MXA MINI-VIEW: RYAN MORAIS

_DSC8799_RYAN MORAISRyan Morais came out to Glen Helen to test the factory KTM 450SXF bikes of Ryan Dungey, Marvin Musquin and Dean Wilson.

 Ryan Morais is the team coordinator at Red Bull KTM. Morais was riding professionally before suffering a serious crash in 2012 that involved Trey Canard at the Los Angeles Supercross. While out from injury, he made the switch to working behind the moto curtain. Currently he is occupied by testing and making sure the KTM team bikes are optimally set up for the riders. Yes, he gets paid to ride Ryan Dungey’s bike.

What is your primary position at KTM? I am the team coordinator for the race team. The position is the original reason I got hired on. KTM had me do a test when I first started here and that turned into more testing. Now I do all of the race team testing for every rider, just to weed out stuff that we don’t think is going in the right direction or stuff that turns out different than we thought it would be. We try to simplify it for the guys. That way they can focus on riding and training and doing their bootcamp in Florida. It is a little hard to do a lot of testing with our guys because they are in Florida full-time. With the system we have going now, we can push forward and keep evolving the bike.

Who do you work with the most? It is pretty even across the field, but the main people I’d say I work with are Ian Harrison, Roger (DeCoster), and Jim Anderson with WP suspension. That is kind of the main group. Obviously I work with the mechanics often, too. On the rider side no one gets more attention than the other guy.

Ryan_Dungey Las Vegas 2016

How did you get into this kind of position? For me it was kind of a weird situation. Obviously I was hurt in 2012 with Trey (Canard) and I wasn’t able to ride for a long time from the injury. I was asked if I would like management. I couldn’t ride and someone needed a manager at the time, so I thought right then was a good time to try this out and see if this is something I enjoy. I had a good time at the last few Nationals that year doing it, and they made an offer to be team manager for 2013. I waited on it a little bit as I wasn’t sure if I wanted to still race or not, but I felt like it was time. My son was really young at the time and I was still dealing with some serious injuries. That kind of door opening doesn’t happen very often in this industry, so I took advantage of it and I was team manager there for a whole year. KTM ended up talking to me at the end of that year and they asked me to come over and help out on the race team side. I ended up making the move over here. It was a really really good decision on my part and I am very happy with everything I do. I get to ride, so I get my fix, and I am always on the greatest bikes. I have my own test bike and the thing is really fun to ride. Also, it is a great team to work with and we all have a good time and get along well. It is a great environment and they are also good about family stuff. I have two kids. My son is four and he rides a little bit. I get a day here and there sometimes to take him riding and they are really understanding about that. It is a good situation for me.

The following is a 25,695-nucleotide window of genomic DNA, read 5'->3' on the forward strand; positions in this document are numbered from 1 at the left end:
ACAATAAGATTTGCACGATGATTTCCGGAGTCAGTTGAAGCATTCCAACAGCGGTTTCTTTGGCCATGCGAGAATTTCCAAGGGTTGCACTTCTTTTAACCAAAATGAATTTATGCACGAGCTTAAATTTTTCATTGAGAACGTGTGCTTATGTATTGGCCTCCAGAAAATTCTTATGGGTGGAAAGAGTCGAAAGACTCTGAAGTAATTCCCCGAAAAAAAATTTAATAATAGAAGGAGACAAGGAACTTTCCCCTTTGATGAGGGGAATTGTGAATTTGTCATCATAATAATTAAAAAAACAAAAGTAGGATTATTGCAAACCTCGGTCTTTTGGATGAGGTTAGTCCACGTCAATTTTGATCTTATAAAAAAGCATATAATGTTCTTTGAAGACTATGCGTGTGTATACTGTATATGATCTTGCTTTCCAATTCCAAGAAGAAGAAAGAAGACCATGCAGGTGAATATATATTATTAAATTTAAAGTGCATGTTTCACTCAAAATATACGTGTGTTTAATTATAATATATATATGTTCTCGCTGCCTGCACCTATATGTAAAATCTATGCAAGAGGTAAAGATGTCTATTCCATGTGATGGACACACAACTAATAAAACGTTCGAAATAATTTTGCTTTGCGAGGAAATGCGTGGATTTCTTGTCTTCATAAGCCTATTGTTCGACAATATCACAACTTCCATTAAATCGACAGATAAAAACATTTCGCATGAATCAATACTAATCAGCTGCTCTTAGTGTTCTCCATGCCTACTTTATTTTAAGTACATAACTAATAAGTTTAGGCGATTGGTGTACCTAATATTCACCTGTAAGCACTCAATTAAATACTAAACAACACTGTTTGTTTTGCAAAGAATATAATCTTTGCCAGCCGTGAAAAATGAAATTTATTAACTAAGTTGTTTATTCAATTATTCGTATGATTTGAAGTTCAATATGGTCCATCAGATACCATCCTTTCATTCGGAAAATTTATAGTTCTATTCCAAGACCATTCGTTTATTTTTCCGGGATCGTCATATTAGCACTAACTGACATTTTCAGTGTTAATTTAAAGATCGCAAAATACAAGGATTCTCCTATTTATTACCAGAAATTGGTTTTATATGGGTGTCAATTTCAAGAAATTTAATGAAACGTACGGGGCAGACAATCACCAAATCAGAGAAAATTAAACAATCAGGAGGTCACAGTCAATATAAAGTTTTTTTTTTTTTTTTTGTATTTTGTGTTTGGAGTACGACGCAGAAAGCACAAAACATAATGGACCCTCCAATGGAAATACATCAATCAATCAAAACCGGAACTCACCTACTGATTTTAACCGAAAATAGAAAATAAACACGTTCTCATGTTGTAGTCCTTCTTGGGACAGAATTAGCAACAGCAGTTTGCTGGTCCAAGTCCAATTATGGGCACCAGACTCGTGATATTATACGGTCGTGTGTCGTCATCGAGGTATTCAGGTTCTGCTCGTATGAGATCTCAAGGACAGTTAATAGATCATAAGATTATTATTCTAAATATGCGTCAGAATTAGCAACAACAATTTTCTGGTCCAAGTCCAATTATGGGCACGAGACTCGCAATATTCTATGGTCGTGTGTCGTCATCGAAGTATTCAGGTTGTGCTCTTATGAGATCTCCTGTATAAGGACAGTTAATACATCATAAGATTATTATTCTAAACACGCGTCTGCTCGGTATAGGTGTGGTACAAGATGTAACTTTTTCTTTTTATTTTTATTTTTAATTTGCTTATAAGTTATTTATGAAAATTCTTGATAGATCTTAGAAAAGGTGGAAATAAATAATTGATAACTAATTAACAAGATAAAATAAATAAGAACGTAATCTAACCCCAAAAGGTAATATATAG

Is it nice to not have the pressure to win races, but you still get to ride? Yes. A lot of people still ask me if I miss racing. My first year was hard, especially going to Anaheim 1. I had raced it for ten years and it was brutal showing up and knowing I was not racing, but now I am at a point to where I am really happy with where I am at. I still get my riding fix. I am still learning new things every day in the office in terms of management and anything on the technical side. I have been learning more about the bike being on this side of the fence. I do a lot of production testing now with Mike Sleeter and Casey Lytle and the whole group on the product development side. I’ve actually spent time in Austria this year, as well as Spain. I am doing production testing, too. It is cool to see the reasons behind what they are doing and what changes we are going to make and why. My knowledge and understanding of a motorcycle has grown a lot in the last two years.

Will you let your kids race? My little guy is now four and a half and he rides. I put it off as long as I could, but he kept asking me for a bike. Just last September I finally got him one for his birthday. I only take him riding when he asks and whatever he wants to do I’ll support him 100% whether it is going to college or racing. He likes to play golf, he loves baseball, he likes playing soccer, he is at that age where he is all over the place and he enjoys everything he does. Whatever it is that he chooses, me and my wife will be behind him 100% and give everything he needs to be the best at it he can be.

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